Advice needed please, managed to complete the coventry half marathon last year in 1hr 26mins & was well chuffed with that time. However now i'm in my first year of teaching that has just taken over my life and finding time for running was getting difficult. Happily getting that balance back now, and really want to build a good foundation for next year. So looking at building strength training into my schedule, how much do people reckon I should build in & will it be useful??
You're a bit faster than me, my HM PB is 1:27. The weights I do are Squats (proper ones), 4 sets of 12 (the last couple of reps of the final set being a real killer). I do some situps or bicep curls for a minute as a recovery from squats. Also do deadlifts and hamstring curls. I also do a variety of core workouts, plank, situps, crunches, and various other strange things with those balls! Also, single leg squats on the bosu are very good for engaging your stability muscles. I can only do them on the soft side, not upside down yet but working on it.
Littlehelen...thanks! For me personally, strength training and stability exercises were necessary to get rid of my crippling runners knee I had a couple of years ago. It's main advantage was that it got me running again, and probably meant my body could take a bit more of a beating. Although my achilles aren't too happy with me at the moment!
It is one of the great irony's of sport that no sport makes you strong enough in and of itself to do the sport. Swimming, football, running cycling even weightlifting, you have to do strength exercises to be strong enough to cope with the stresses you put your body under. Its in part because sports require repetitive actions and the body will break long before simply running or kicking makes your tendons and muscles strong enough to deal with it. If you want to progress as a runner in terms of mileage, endurance stamina and speed you will have to strength train because while you will get faster without it you wont stay fast for long. You will get injured and/or suffer from very long recovery times. You will find you wont be able to do the full range of training in a week and find it hard to increase mileage.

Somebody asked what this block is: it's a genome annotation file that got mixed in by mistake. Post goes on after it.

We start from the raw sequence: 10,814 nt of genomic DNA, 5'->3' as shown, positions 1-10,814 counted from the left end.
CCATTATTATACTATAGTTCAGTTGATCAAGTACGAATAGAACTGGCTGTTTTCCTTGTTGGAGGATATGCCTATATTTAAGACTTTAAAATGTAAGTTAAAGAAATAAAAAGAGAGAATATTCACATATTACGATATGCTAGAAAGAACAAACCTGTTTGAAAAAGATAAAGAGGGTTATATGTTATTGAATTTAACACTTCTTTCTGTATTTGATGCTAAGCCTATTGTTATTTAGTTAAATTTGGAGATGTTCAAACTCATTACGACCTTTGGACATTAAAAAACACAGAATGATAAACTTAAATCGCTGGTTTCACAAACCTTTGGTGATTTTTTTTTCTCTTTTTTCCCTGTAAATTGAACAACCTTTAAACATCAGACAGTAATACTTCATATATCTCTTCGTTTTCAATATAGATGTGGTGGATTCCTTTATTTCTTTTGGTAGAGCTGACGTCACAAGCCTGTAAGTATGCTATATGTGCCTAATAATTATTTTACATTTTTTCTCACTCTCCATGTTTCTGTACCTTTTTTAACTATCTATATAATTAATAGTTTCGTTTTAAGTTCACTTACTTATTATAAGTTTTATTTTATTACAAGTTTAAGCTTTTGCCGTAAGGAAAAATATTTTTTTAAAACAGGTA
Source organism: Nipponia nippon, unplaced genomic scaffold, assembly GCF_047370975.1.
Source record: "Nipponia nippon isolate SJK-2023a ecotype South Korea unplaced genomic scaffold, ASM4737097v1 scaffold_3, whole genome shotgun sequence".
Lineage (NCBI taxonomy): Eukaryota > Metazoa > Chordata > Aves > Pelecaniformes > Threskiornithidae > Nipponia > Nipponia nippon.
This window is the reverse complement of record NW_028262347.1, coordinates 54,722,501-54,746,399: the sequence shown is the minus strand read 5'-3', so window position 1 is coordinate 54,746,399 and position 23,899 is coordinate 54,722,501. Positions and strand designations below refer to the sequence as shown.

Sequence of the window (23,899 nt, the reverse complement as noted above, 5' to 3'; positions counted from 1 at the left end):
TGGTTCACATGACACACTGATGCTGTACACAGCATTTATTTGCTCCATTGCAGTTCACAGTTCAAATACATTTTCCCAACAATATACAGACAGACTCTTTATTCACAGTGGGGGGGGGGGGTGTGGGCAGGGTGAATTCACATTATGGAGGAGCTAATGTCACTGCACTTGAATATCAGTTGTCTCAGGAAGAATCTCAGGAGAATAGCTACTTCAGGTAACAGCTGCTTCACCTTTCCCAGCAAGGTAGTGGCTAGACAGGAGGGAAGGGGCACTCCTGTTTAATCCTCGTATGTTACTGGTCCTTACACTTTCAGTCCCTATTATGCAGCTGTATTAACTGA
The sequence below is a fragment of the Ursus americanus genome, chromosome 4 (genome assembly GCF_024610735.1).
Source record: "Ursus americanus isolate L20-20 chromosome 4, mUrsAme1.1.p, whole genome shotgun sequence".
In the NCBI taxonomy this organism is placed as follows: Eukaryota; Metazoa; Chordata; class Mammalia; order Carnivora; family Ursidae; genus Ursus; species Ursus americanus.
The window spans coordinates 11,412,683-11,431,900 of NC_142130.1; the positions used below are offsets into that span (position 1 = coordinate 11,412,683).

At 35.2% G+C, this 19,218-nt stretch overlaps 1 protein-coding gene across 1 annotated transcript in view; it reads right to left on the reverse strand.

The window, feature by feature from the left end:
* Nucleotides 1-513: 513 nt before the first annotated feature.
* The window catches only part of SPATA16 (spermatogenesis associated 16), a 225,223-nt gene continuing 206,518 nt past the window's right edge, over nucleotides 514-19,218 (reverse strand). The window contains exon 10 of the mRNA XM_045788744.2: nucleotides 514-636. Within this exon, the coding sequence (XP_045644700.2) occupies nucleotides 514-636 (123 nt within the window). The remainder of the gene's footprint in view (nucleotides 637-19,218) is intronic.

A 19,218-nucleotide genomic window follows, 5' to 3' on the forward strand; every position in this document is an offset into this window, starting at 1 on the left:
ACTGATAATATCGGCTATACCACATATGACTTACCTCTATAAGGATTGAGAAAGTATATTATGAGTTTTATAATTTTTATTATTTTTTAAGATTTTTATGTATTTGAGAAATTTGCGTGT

I do strength training now thats not too dissimilar to that described above though with out weights. I will be getting some though.
cheers loads of good advice, now to attempt to fit it in
What I can never find out is- how often to do them?! It's fair enough saying what exercises to do but they're no use unless I know safely how many times a week to do the sets.
Frequency - as often as possible while still recovering.
Load - as high as posisble wihtout compromising form.
Volume - low. Runners do not need huge volume in a strenght workout (i.e. doing 12 reps is pointless -- it's not heavy enough to make you significantly stronger.) Heavy reps in the 1-6 range would be more suitable. Why? Becuase the strength adaptations available from strength training are neurological and or musclar hypertrophy. Opportunity for the latter will probably be neutralized by the vast amount of aerobic training and diet of a runner (i.e. not a huge and consistent surplus of cals), so you get stronger through neurological adaptaions, which you don't get from messing about doing 4 sets of 12 reps.
Good exercises - squat, deadlift, box jumps, olympic lifts and variations (e.g. power clean), bench press, rows, overhead press, pull ups, dips... etc. Core work, if you feel you need it.
Crap exercises - biceps curls, leg extensions, pissing aorund on a bosu ball kidding yourself that it makes you stronger, and any other silly exercises and or isolation exercises stuff that has bugger all crossover to running and or is wasted recovery that could be put to better use.
SomeOldDog, do you have references for your info? Personally, after doing a Google search I find lots of contradictory info about the number of strength training reps for runners. For instance, this site suggests high reps:
Search a variety of Runners World strength training articles and you'll also find 12-15 reps - I remember seeing them over the years....this is partly where I get my advise from. If it's wrong, then fine, but I find your response quite an arrogant attack on my initial reply - I simply shared what I do.
this site is having a fucking fit every time i try to post.
will try again later.
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